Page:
An ethnic Hazara Shia man is comforted by his relative after he arrived at the local hospital in Quetta to find a family member shot dead, September 20, 2011. — Photo by Reuters

This is the story of two boys who were forced to leave Pakistan long after the partition. The first one was so young that he didn’t know why he was leaving, the second old enough to know exactly why he had to leave, but still couldn’t stop asking: why?

Earlier this year I met a 14-year-old unaccompanied Hazara boy on a Karachi-Bangkok flight. A group of happy Pakistani businessmen were trying their Chinese language skills on him. The boy looked bewildered, he turned to me and said, in Urdu: what language are they speaking? I gingerly told the group to back off, that the kid was a Pakistani. The businessmen seemed well travelled but were quite shocked that a Chinese looking kid could speak fluent Urdu. They left us alone and started to trade the do’s and don’t of haggling in Bangkok brothels.

“Going on vacation?” I asked the boy. “All by yourself?”

“I am in class nine.” He didn’t want to be treated like a kid.

“So why aren’t you in school?”

I asked.

He told me a story, a familiar story, but I had never heard it from a kid’s point of view. “Abbu has been acting very strange lately,” he lowered his voice. He has a big store on Sariab Road in Quetta. He used to go there every day. Now, most days he just stays home. First he stopped me from going to school. Then he stopped me from going to play on the street. Then he told me that I was going to go to Bangkok.

The boy had little comprehension of the scale of the trouble his community faced. His father is one of the many businessmen in Quetta who have to make a daily choice: go out to work and risk getting killed or stay home and hope to survive another day. The kid believed his dad was just acting a bit weird.

“Have you been to Bangkok before? Do you have any family there?”

“No.” He shook his head. “I have never been anywhere before. All my sisters are in Quetta. I am the only brother. I am going to stay with Uncle Mirza.” Then with the boastful optimism of a teenager he asked me.

“Do you know Uncle Mirza? Everyone in Bangkok knows him.” It turned out that Uncle Mirza was a family friend but the boy had actually never met him. I didn’t have the heart to tell him that I didn’t know any Uncle Mirza. I also couldn’t imagine what kind of life the kid would have in Bangkok.

Later in the year, a leader of the Hazara community in Quetta, Abdul Qayum Changezi, weary of attending too many funerals, told me: I have an idea. I am going to propose to the government to buy everything we have; our shops, our business, our houses, even our pots and pans.

Everything. At the market prices. And then with that money put us all onto ships and send us to any country that might be willing to take us.

That kid was the lonely boy on a ship. Uncle Mirza was the only country willing to take him.

Another boy approached me in Bombay after a book reading last year. He was curious to know about a Sindhi couplet that I had quoted. He was in his late twenties, a clean cut Bombay professional. “I am from Shikarpur,” he told me quite abruptly. I hoped that he was a visitor, or somehow had ended up there for work. Again the story was familiar. He had migrated with his parents when he was sixteen. “In the early nineties when there were lots of kidnappings in interior Sindh,” he said. Like a true Pakistani, I wanted to remind him that Muslims were also kidnapped. But he wasn’t interested in discussing persecution of minorities in Pakistan. He said he wanted to have a word in private.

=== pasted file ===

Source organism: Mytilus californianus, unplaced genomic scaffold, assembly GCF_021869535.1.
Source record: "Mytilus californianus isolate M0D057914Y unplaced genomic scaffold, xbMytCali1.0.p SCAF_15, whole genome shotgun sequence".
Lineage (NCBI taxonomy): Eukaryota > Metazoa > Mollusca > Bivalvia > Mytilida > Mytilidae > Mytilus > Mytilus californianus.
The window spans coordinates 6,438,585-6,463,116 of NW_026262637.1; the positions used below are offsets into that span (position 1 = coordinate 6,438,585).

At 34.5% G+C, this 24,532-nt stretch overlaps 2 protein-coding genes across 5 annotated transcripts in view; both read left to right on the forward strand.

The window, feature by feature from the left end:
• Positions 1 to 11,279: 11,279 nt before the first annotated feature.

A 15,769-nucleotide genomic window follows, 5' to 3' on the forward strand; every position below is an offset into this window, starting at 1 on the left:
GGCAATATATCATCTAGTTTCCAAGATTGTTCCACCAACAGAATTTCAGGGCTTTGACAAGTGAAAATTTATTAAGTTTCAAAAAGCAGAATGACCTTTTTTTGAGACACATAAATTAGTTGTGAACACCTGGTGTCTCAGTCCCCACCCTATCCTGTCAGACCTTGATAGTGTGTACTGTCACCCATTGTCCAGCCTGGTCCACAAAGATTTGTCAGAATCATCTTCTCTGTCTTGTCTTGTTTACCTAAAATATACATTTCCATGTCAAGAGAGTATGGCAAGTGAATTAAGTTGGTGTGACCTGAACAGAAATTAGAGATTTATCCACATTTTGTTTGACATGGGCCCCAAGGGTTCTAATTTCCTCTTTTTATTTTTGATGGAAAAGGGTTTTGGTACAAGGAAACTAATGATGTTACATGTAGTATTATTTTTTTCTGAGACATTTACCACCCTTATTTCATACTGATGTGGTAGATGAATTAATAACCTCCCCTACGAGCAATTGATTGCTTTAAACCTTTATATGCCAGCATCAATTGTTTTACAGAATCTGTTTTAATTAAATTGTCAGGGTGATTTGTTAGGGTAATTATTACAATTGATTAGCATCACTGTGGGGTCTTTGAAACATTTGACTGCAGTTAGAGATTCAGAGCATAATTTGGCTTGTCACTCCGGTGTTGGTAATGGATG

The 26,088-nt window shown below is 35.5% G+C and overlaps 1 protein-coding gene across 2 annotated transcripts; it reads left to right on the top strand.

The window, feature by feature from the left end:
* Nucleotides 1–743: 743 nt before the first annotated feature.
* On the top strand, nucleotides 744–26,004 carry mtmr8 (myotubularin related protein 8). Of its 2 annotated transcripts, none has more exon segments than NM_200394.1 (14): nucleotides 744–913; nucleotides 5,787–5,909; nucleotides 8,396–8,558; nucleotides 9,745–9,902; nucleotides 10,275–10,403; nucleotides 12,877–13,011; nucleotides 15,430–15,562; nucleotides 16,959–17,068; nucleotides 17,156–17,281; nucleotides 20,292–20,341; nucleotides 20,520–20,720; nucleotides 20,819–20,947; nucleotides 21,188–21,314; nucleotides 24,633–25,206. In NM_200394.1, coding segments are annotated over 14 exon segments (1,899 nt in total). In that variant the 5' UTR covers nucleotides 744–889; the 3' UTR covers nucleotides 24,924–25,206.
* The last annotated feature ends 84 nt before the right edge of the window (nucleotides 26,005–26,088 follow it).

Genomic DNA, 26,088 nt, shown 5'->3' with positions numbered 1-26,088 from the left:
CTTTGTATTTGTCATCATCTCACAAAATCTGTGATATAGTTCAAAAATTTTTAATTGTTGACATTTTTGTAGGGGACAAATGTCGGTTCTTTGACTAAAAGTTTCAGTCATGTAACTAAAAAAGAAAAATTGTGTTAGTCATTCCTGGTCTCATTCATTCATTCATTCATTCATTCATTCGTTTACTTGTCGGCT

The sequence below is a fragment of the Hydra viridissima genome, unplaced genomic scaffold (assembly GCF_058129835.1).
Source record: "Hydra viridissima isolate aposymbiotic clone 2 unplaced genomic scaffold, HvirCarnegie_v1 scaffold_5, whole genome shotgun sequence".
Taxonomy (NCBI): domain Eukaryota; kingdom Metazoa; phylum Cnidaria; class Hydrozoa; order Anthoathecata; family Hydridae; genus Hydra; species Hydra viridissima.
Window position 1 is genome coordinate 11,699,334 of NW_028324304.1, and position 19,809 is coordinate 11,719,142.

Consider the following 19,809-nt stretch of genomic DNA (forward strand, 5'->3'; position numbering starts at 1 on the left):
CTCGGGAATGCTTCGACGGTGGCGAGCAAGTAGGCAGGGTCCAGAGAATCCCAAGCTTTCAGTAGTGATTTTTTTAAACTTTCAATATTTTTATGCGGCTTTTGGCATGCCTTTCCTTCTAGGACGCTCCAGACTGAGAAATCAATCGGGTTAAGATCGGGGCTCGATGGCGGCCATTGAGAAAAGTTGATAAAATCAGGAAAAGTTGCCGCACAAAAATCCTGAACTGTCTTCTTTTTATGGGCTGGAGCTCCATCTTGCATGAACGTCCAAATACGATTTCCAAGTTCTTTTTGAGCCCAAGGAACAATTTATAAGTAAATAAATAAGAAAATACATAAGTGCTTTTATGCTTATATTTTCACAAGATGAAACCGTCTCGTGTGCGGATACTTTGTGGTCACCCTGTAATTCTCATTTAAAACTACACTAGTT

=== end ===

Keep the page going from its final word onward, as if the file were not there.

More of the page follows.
We moved away from the crowd. “We came here because my parents were worried about my sisters, what would happen when they grew up.” I asked him about his life in Bombay. It was good. He was the director of a long running soap on Sony TV, had two kids and a wife. “It might seem a bit strange but I thought you might help me. For the last one year I dream of Shikarpur every night,” he told me. “I mean the dreams are different, but whatever happens, happens in the streets of Shikarpur. It’s very vivid. And the strange thing is that I don’t really think much about Shikarpur. I grew up there but that’s all in the past. I want these dreams to stop.”

I didn’t really have an answer. I mumbled something about homesickness being a universal disease. “I am not really homesick,” the boy from Shikarpur insisted. “In fact I never want to go back. I am just wondering if there is anyway I could get rid of these dreams. I can’t talk to anyone about them.”

I suggested that maybe he should write about his experiences. “There is no story,” he insisted. “We still have relatives there, why create problems for them? And why would anyone want to read about my dreams anyways? As it is I feel embarrassed talking about this. I decided to talk to you because you are from Sindh and you quoted that couplet that I liked.”

I tried to change the subject. We talked about the rise and decline of Indian soap operas. He told me that all his brothers and sister were married, well settled and have moved away from home. “Where is home?” I asked. He named a small town in the Indian state of Gujarat.

“My parents are still there,” he said. “All by themselves.” Then he reverted to the subject of his dreams. “When I wake up from these dreams, I often think about my parents. Because you see when we left I was only sixteen. I made a whole life here. They were already in their sixties when they left. And they had never lived outside of Shikarpur. They never talk about it. But I worry about them. I wonder if I can’t get rid of these dreams, what must they be going through?”

I wonder when that Hazara kid grows up in some strange land, will he be haunted by the dreams of Sariab Road?

— The writer is author of Our Lady of Alice Bhatti and A Case of Exploding Mangoes.